Wednesday, October 7, 2015

Tortoise hunting going hide and seek in Mandya region

Non-vegetarian freaks who delight in feasting on the flesh of endangered species of birds and animals, have now found a safe place to eat tortoise meat. Muthathi forest range, Induvalu in Mandya and K Shettahalli forest range in Srirangapatna have become favourite spots to eat lip smacking tortoise meat which belongs to species 'Indian fresh water terrapins'.

The poachers hunt wild tortoises found in nearby ponds, canals and bank of the rivers, which are then killed and sold to the relishers after the flesh is grilled on fire. Medium sized tortoises weighing around 5 to 10 kgs are found abundantly in these forest regions, and are most sought after for its medicinal value and taste. The tortoise are not suitable for export, but locally there is good demand for its flesh.

According to sources, quite a good number of foreigners visit the forest ranges, and there is demand for tortoise meat. The haunters sell the meat to the resorts they are tied up, as it fetches good money.

These tortoises emit a peculiar body odour which can be smelt even at a distance of 100 meters. Tracing this scent, poachers hunt down these tortoises. The soft skin of the tortoises is then cut open and roasted on fire. As soon as the hunters approach these tortoises they withdraw their heads inside the hard external shell that covers their body. The cruel hunters smash the tortoise body by dropping heavy stones on them.

Speaking to Express, Senior Forest officer, who dint wished to be named said that few years ago at Srirangapatna they had arrested poachers with 200 tortoise. The poachers diverting the river water into the huge pot holes created by sand dredgers along river Carvery in Srirangapatna and luring with food had hunting around 200 turtles.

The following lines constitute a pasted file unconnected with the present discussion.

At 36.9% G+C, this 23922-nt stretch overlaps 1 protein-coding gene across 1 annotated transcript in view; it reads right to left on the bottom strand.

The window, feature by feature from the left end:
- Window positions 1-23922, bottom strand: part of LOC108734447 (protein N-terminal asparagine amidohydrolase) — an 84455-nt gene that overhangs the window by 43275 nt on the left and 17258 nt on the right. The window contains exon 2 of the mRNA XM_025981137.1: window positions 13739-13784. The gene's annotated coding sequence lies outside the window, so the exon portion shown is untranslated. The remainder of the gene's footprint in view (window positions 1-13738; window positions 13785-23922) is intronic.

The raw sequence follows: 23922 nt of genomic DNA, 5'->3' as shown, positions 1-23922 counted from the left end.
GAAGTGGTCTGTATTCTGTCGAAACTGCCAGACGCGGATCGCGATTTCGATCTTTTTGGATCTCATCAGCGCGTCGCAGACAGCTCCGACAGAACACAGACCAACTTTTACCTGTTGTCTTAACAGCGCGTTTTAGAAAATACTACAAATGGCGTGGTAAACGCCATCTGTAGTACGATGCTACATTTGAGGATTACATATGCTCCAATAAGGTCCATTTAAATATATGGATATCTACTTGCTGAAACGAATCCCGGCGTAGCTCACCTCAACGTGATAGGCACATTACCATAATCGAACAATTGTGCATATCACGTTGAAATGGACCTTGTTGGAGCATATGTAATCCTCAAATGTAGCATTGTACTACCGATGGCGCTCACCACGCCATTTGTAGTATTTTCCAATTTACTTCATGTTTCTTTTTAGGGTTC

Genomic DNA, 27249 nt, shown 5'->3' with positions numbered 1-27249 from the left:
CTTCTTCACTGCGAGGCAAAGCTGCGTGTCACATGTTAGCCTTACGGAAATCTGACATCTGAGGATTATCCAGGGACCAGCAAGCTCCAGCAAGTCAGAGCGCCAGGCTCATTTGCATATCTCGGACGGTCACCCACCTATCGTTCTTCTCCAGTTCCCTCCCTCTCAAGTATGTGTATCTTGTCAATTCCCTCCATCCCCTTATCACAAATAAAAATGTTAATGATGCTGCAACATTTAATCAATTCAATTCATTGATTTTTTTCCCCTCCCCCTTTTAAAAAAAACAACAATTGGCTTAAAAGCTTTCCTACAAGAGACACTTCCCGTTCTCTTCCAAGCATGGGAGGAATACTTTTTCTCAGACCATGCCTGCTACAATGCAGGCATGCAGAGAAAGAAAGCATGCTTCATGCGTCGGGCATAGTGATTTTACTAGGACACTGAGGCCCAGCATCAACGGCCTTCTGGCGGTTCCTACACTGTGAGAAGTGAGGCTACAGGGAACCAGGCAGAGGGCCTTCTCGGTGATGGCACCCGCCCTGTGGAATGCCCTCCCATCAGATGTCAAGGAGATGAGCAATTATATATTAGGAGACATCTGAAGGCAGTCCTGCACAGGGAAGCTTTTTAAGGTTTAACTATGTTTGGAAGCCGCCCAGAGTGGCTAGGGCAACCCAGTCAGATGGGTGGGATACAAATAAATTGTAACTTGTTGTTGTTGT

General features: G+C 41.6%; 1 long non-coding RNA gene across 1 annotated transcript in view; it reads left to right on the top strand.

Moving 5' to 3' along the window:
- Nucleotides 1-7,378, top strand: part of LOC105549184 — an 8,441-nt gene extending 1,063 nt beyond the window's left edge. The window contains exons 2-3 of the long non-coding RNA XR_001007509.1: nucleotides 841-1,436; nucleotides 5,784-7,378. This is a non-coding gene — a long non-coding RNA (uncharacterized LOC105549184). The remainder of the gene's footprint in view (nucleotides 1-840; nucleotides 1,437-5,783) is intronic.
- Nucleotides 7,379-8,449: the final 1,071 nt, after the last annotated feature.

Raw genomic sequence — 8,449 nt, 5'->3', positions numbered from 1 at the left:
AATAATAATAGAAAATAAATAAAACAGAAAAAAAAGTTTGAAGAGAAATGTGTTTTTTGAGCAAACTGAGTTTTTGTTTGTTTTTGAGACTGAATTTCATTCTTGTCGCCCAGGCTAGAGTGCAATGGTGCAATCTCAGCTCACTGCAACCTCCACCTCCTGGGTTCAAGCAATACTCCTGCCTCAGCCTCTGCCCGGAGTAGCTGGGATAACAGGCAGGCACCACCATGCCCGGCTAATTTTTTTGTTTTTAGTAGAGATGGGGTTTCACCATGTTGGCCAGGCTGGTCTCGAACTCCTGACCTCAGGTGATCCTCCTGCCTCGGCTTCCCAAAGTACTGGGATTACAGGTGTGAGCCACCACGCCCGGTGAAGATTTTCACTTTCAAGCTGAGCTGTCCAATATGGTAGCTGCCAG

'Primary diet of tortoise is they eat other animal waste, putting waste and diverting water they will be trapped easily. While, some use net, and some pot holes created by sand excavation. If no action is being taken to stop this act, the endangered species will soon have to be included under the extinct list,' added the officer.

When contacted, officials of the Department of Forests spoke of their helplessness to tackle the menace owing to the shortage of staff, which has turned out to be a big challenge for the forest department officials to protect wild life.
DCF Vasntah Reddy of Muthathi forest range said that appropriate action will be taken against the culprits. While, Mandya DFO Ramalinge Gowda said: 'Watchers have been deputed at Induvalu. Listed under the endangered species we are inquiring over the issue. The photos clearly indicated that it is indeed the flesh of tortoise, but the species cant be identified, as its completely burnt.'

Containing he informed that as there were several paddy field nurseries located in the vicinity of the Induvala forest ranges, it has become easy for the poachers to sneak in and hunt tortoises.

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'Indian fresh water terrapins'

D Rajkumar of the Wildlife Conservation Foundation looking at the photograph said that these tortoise are Indian fresh water terrapins or Indian black turtle (Melanochelys trijuga) found commonly through out India. Three lines found on the Carapace of the Trijuga, that is on the upper shield of the body.

'It is hunted using nets and by luring the animal using animal waste and droppings on which usually all terrapins feed. River water will be diverted using bunds and lured by hunters using food baits. Hunted for its soft meat and sold in the market stating that it has aphrodisiac values.'

'Protected under the Wildlife protection act , Classified as near threatened in IUCN red list. it is particularly threatened by hunting for its meat which is considered as delicacy and also due to pet trade,' he added.  

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